Wednesday, 12 August 2009
Conclusion of Emily in London Summer 09!
This concludes my blog of my recollections of my study abroad program in Summer 2009. Overall, I found it to be a very educational and eye-opening experience. One thing I think is interesting is that people think that because England uses the same language as the United States that it is very similar, and it is not. There are many, many differences. And also just because NYC is also a world capital does not make it similar. We do not find it acceptable in New York for the bars to close at 11. There are a million other details which are different enough to cause a person to feel disoriented. There were obviously things that were fabulous, beautiful, and amazing. But traveling can be tiring, and thriving in a different country, even one with the same language, is not that easy. It takes perseverance and problem solving skills. It takes trusting oneself and figuring out things on your own. It takes confidence in jumping in there and figuring it out, even if you've never been on that subway system before, and people are driving on the wrong side of the road, and they actually think mayonnaise goes with pizza. It is character building to spend a month in another country, and is not something easily done for people weak in spirit and mind. A million little details can be so disorienting, that even though I felt relatively comfortable and happy by the last week there, I actually had the impulse to hug the customs agent at JFK when he said "Welcome back!"
There are many things I did not like about NYC and the US in general before I left, but being gone for a month, those things felt like my problems. Our conflicts as a nation, our failures as a city, feel like part of my life - and so in some way it was comforting to see those again too. The Mets are losing, but they represent my city, a city which has for better or worse made me into the grown up I am. So they are not winning, it does not matter. So its dirty, and loud in NYC, and people in the US can be obnoxious - I love it all, and I love being home like I never did before. You can never appreciate a place until you leave it, and then come back and take a second look.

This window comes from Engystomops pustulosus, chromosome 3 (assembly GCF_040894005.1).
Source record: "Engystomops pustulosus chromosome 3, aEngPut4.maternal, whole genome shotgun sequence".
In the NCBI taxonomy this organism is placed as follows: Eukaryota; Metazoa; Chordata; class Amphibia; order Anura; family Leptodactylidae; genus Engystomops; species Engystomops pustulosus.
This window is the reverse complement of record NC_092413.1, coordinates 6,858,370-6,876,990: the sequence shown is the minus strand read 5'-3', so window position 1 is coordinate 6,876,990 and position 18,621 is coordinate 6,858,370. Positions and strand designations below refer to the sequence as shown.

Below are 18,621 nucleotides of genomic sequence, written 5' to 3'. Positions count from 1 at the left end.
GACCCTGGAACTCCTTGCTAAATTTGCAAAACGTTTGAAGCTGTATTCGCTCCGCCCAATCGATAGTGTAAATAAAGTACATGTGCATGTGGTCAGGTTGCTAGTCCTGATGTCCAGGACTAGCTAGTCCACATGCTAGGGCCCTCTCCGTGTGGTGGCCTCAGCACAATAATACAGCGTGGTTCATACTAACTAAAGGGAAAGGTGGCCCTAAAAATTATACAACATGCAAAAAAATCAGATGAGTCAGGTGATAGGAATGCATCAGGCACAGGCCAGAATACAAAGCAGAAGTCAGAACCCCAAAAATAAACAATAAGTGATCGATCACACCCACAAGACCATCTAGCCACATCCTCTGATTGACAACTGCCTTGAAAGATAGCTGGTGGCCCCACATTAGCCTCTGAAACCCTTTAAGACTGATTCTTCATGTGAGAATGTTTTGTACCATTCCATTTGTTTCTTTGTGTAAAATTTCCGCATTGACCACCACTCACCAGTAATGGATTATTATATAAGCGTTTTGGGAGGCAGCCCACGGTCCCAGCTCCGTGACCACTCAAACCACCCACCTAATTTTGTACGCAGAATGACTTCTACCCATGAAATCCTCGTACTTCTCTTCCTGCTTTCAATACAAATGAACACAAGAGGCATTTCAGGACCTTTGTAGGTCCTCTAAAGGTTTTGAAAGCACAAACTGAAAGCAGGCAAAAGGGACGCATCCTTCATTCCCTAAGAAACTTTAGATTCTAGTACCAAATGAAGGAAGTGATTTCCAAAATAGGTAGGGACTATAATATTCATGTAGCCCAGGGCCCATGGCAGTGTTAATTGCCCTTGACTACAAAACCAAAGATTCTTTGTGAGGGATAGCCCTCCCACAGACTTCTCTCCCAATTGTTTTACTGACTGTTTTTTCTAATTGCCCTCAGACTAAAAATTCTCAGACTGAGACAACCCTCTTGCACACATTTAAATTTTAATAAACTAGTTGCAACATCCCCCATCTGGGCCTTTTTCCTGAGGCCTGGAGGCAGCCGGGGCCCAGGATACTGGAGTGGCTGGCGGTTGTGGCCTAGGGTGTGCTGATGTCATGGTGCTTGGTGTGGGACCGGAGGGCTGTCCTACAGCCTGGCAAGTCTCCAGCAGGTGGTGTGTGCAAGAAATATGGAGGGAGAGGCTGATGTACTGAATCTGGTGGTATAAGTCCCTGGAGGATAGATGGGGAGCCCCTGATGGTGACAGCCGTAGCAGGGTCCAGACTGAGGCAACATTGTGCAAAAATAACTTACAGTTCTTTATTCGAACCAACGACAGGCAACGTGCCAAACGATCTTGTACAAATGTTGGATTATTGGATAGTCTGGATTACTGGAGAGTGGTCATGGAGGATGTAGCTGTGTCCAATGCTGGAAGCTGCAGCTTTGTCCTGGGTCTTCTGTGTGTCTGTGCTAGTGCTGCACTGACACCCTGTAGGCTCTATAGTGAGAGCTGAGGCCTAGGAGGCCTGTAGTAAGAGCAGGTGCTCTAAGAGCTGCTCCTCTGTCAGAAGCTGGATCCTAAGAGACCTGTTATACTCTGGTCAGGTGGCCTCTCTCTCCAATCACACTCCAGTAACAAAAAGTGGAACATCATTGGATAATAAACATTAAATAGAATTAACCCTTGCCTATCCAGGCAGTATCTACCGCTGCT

Many people thought I would adjust easily to London after having lived in NYC for the last 4 years. They are really not the same. I really feel that NYC is more democratic, or at least feels that way. Its a little rougher. We don't videotape everything everywhere. We don't have a queen. There are many comparisons to be made, and many counterparts (Bloomingdale's - Harrod's, Central Park - Hyde Park?, British Museum - Metropolitan Museum of Art). But somehow the people seem very different. Not to mention the food being better and cheaper. I think NY is more democratic in the way that you can get by for cheap here and still have great food and a good neighborhood to live in. The social structure in London seems to want to punish you for not being well off. The only food you can afford if you are not well off is terrible, and what kind of city does that end up feeling like? A harsh one, an unforgiving one, an elitist slightly fascist one. Yes, in some way it felt very homey and like something that had influenced the start of our country... In another way I thought if I lived there I too might be fascinated by Australia and California the way may Londoners seemed to be. Weather is bad. Food is bad. People are rude. Cars run you over on the street (cars in NY stop for pedestrians generally in my experience). Yet they all seem to think very highly of themselves for living there. I swear New Yorkers don't act like that. Perhaps its different living in a place and visiting. Perhaps it was spending time in Ireland which gave me a different viewpoint. But for all the beautiful cultural and historical riches, for all the ways many things from London influenced our own national identity in many ways, and for as important and enriching those things are to learn about, I can't imagine wanting to spend a vast amount of time there.
Overall, to me London lacked the soul NYC has. So elitist, so expensive, so unforgiving - and then four seasons in one day everyday. I would really love to go back to Edinburgh or Dublin. People there were so nice, and the cities were so charming. But London? A couple people actually referred to us as a colony. They looked offended when they realized I was American. For as educational and important as visiting there was, there might be some piece of its alleged charm I missed out on.
I know, however, that I will think back on this experience as important in my life and in my career working in libraries and museums.